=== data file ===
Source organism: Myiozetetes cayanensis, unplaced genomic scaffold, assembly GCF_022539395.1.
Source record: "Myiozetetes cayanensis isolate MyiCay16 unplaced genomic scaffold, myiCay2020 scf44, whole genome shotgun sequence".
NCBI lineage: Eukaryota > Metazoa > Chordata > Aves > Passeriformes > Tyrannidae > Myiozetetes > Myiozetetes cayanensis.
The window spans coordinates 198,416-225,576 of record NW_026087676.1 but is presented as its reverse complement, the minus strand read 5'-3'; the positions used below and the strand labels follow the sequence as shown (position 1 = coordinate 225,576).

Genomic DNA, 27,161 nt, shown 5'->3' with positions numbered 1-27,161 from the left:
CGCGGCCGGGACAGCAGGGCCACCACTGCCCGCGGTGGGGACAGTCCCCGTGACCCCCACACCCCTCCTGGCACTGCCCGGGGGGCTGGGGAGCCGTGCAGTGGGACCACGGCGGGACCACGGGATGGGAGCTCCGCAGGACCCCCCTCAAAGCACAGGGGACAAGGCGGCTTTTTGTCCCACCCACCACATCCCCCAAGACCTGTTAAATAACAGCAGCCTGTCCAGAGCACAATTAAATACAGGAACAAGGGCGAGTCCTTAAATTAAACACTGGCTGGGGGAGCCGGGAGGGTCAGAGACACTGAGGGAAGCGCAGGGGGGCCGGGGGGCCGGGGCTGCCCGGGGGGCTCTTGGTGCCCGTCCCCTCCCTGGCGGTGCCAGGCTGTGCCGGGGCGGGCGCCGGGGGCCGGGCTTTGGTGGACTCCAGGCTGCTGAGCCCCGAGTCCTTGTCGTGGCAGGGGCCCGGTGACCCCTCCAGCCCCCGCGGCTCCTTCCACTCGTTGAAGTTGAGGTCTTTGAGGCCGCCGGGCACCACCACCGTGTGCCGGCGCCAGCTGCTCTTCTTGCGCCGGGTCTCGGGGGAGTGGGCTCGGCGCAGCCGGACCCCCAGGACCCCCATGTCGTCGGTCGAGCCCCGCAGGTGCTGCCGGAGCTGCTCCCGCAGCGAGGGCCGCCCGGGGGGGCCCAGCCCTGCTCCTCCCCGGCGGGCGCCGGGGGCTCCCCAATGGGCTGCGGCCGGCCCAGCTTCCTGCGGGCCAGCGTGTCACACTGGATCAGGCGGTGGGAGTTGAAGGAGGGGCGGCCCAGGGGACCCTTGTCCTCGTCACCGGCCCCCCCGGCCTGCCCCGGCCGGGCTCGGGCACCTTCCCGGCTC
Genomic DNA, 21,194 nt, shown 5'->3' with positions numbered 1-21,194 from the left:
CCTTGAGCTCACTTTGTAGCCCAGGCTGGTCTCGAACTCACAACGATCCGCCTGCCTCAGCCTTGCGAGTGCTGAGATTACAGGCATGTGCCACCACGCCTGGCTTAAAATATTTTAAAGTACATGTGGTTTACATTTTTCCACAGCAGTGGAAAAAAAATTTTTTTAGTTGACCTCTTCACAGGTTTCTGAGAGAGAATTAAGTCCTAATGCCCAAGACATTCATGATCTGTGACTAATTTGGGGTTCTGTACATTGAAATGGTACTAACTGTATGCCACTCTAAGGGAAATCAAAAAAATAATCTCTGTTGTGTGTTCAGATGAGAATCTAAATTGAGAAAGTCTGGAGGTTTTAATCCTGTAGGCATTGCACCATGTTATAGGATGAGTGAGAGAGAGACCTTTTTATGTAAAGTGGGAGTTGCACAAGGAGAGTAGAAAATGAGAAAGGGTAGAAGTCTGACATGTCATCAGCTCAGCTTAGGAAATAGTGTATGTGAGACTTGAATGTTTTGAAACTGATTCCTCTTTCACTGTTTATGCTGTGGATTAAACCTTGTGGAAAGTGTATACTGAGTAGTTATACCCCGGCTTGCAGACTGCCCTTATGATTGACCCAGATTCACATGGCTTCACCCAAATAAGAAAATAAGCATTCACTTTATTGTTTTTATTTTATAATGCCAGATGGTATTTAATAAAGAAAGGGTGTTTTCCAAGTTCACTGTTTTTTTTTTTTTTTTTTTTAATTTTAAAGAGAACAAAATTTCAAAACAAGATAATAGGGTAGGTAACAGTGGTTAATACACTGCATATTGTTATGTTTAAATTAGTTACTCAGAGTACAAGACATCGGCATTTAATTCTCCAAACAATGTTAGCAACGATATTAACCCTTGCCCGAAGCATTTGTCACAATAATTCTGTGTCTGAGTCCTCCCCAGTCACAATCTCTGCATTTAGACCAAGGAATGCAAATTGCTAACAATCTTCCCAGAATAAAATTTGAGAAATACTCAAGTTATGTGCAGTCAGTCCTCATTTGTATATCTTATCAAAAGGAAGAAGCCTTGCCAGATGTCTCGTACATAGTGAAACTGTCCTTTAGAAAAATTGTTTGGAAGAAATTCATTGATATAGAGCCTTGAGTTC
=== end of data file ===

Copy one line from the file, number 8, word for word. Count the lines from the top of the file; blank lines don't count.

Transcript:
CCTTGAGCTCACTTTGTAGCCCAGGCTGGTCTCGAACTCACAACGATCCGCCTGCCTCAGCCTTGCGAGTGCTGAGATTACAGGCATGTGCCACCACGCCTGGCTTAAAATATTTTAAAGTACATGTGGTTTACATTTTTCCACAGCAGTGGAAAAAAAATTTTTTTAGTTGACCTCTTCACAGGTTTCTGAGAGAGAATTAAGTCCTAATGCCCAAGACATTCATGATCTGTGACTAATTTGGGGTTCTGTACATTGAAATGGTACTAACTGTATGCCACTCTAAGGGAAATCAAAAAAATAATCTCTGTTGTGTGTTCAGATGAGAATCTAAATTGAGAAAGTCTGGAGGTTTTAATCCTGTAGGCATTGCACCATGTTATAGGATGAGTGAGAGAGAGACCTTTTTATGTAAAGTGGGAGTTGCACAAGGAGAGTAGAAAATGAGAAAGGGTAGAAGTCTGACATGTCATCAGCTCAGCTTAGGAAATAGTGTATGTGAGACTTGAATGTTTTGAAACTGATTCCTCTTTCACTGTTTATGCTGTGGATTAAACCTTGTGGAAAGTGTATACTGAGTAGTTATACCCCGGCTTGCAGACTGCCCTTATGATTGACCCAGATTCACATGGCTTCACCCAAATAAGAAAATAAGCATTCACTTTATTGTTTTTATTTTATAATGCCAGATGGTATTTAATAAAGAAAGGGTGTTTTCCAAGTTCACTGTTTTTTTTTTTTTTTTTTTTAATTTTAAAGAGAACAAAATTTCAAAACAAGATAATAGGGTAGGTAACAGTGGTTAATACACTGCATATTGTTATGTTTAAATTAGTTACTCAGAGTACAAGACATCGGCATTTAATTCTCCAAACAATGTTAGCAACGATATTAACCCTTGCCCGAAGCATTTGTCACAATAATTCTGTGTCTGAGTCCTCCCCAGTCACAATCTCTGCATTTAGACCAAGGAATGCAAATTGCTAACAATCTTCCCAGAATAAAATTTGAGAAATACTCAAGTTATGTGCAGTCAGTCCTCATTTGTATATCTTATCAAAAGGAAGAAGCCTTGCCAGATGTCTCGTACATAGTGAAACTGTCCTTTAGAAAAATTGTTTGGAAGAAATTCATTGATATAGAGCCTTGAGTTC